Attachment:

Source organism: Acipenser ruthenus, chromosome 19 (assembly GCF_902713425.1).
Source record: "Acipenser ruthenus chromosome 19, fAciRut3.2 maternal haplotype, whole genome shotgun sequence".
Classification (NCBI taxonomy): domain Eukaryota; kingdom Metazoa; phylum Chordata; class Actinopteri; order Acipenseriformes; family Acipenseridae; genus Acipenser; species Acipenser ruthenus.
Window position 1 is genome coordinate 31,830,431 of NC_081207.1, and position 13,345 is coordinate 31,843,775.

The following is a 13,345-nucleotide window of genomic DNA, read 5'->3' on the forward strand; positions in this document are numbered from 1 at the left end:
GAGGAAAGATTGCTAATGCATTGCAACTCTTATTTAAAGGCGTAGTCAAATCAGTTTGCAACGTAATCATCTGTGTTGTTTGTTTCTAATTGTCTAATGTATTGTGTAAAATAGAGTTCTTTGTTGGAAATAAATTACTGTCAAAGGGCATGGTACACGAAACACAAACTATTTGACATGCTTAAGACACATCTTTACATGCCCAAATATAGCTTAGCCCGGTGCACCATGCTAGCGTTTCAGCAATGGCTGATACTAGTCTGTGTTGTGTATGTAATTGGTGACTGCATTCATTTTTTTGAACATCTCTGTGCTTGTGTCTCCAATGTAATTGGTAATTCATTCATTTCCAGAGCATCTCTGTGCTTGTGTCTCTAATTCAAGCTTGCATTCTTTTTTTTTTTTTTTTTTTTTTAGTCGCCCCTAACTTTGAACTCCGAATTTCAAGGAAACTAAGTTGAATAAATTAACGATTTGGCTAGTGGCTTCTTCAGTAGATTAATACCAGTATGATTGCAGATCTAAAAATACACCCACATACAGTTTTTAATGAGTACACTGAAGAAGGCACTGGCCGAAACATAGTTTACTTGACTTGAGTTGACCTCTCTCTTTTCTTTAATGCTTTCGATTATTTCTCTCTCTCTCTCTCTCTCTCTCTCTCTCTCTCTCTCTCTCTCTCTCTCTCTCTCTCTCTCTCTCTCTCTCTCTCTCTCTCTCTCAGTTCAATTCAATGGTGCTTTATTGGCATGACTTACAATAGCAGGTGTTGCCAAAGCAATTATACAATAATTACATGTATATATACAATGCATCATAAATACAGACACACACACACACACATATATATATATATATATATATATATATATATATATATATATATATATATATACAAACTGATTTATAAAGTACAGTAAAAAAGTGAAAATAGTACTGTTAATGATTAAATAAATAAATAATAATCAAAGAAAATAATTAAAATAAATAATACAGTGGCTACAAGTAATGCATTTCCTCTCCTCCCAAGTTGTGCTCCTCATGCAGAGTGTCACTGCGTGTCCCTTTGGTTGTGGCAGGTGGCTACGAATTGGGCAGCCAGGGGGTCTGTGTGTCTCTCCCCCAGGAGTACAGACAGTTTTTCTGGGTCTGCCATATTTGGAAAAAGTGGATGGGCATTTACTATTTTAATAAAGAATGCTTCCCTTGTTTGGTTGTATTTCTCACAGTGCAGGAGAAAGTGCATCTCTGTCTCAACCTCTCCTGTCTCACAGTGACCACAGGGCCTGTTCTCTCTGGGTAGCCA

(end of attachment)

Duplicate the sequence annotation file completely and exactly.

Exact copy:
Source organism: Acipenser ruthenus, chromosome 19 (assembly GCF_902713425.1).
Source record: "Acipenser ruthenus chromosome 19, fAciRut3.2 maternal haplotype, whole genome shotgun sequence".
Classification (NCBI taxonomy): domain Eukaryota; kingdom Metazoa; phylum Chordata; class Actinopteri; order Acipenseriformes; family Acipenseridae; genus Acipenser; species Acipenser ruthenus.
Window position 1 is genome coordinate 31,830,431 of NC_081207.1, and position 13,345 is coordinate 31,843,775.

The following is a 13,345-nucleotide window of genomic DNA, read 5'->3' on the forward strand; positions in this document are numbered from 1 at the left end:
GAGGAAAGATTGCTAATGCATTGCAACTCTTATTTAAAGGCGTAGTCAAATCAGTTTGCAACGTAATCATCTGTGTTGTTTGTTTCTAATTGTCTAATGTATTGTGTAAAATAGAGTTCTTTGTTGGAAATAAATTACTGTCAAAGGGCATGGTACACGAAACACAAACTATTTGACATGCTTAAGACACATCTTTACATGCCCAAATATAGCTTAGCCCGGTGCACCATGCTAGCGTTTCAGCAATGGCTGATACTAGTCTGTGTTGTGTATGTAATTGGTGACTGCATTCATTTTTTTGAACATCTCTGTGCTTGTGTCTCCAATGTAATTGGTAATTCATTCATTTCCAGAGCATCTCTGTGCTTGTGTCTCTAATTCAAGCTTGCATTCTTTTTTTTTTTTTTTTTTTTTTAGTCGCCCCTAACTTTGAACTCCGAATTTCAAGGAAACTAAGTTGAATAAATTAACGATTTGGCTAGTGGCTTCTTCAGTAGATTAATACCAGTATGATTGCAGATCTAAAAATACACCCACATACAGTTTTTAATGAGTACACTGAAGAAGGCACTGGCCGAAACATAGTTTACTTGACTTGAGTTGACCTCTCTCTTTTCTTTAATGCTTTCGATTATTTCTCTCTCTCTCTCTCTCTCTCTCTCTCTCTCTCTCTCTCTCTCTCTCTCTCTCTCTCTCTCTCTCTCTCTCTCTCTCTCTCTCTCAGTTCAATTCAATGGTGCTTTATTGGCATGACTTACAATAGCAGGTGTTGCCAAAGCAATTATACAATAATTACATGTATATATACAATGCATCATAAATACAGACACACACACACACACATATATATATATATATATATATATATATATATATATATATATATATATATATACAAACTGATTTATAAAGTACAGTAAAAAAGTGAAAATAGTACTGTTAATGATTAAATAAATAAATAATAATCAAAGAAAATAATTAAAATAAATAATACAGTGGCTACAAGTAATGCATTTCCTCTCCTCCCAAGTTGTGCTCCTCATGCAGAGTGTCACTGCGTGTCCCTTTGGTTGTGGCAGGTGGCTACGAATTGGGCAGCCAGGGGGTCTGTGTGTCTCTCCCCCAGGAGTACAGACAGTTTTTCTGGGTCTGCCATATTTGGAAAAAGTGGATGGGCATTTACTATTTTAATAAAGAATGCTTCCCTTGTTTGGTTGTATTTCTCACAGTGCAGGAGAAAGTGCATCTCTGTCTCAACCTCTCCTGTCTCACAGTGACCACAGGGCCTGTTCTCTCTGGGTAGCCA